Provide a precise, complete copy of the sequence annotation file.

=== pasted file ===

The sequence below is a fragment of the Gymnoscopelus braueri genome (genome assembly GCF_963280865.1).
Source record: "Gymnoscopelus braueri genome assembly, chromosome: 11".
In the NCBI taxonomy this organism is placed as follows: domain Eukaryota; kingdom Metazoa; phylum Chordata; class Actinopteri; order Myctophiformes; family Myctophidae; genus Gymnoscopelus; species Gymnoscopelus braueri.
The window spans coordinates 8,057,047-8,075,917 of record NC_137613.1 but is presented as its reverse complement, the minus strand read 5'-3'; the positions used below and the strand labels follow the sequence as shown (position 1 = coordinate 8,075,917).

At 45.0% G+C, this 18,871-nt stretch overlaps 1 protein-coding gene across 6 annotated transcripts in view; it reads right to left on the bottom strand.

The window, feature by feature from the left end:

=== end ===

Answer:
The sequence below is a fragment of the Gymnoscopelus braueri genome (genome assembly GCF_963280865.1).
Source record: "Gymnoscopelus braueri genome assembly, chromosome: 11".
In the NCBI taxonomy this organism is placed as follows: domain Eukaryota; kingdom Metazoa; phylum Chordata; class Actinopteri; order Myctophiformes; family Myctophidae; genus Gymnoscopelus; species Gymnoscopelus braueri.
The window spans coordinates 8,057,047-8,075,917 of record NC_137613.1 but is presented as its reverse complement, the minus strand read 5'-3'; the positions used below and the strand labels follow the sequence as shown (position 1 = coordinate 8,075,917).

At 45.0% G+C, this 18,871-nt stretch overlaps 1 protein-coding gene across 6 annotated transcripts in view; it reads right to left on the bottom strand.

The window, feature by feature from the left end: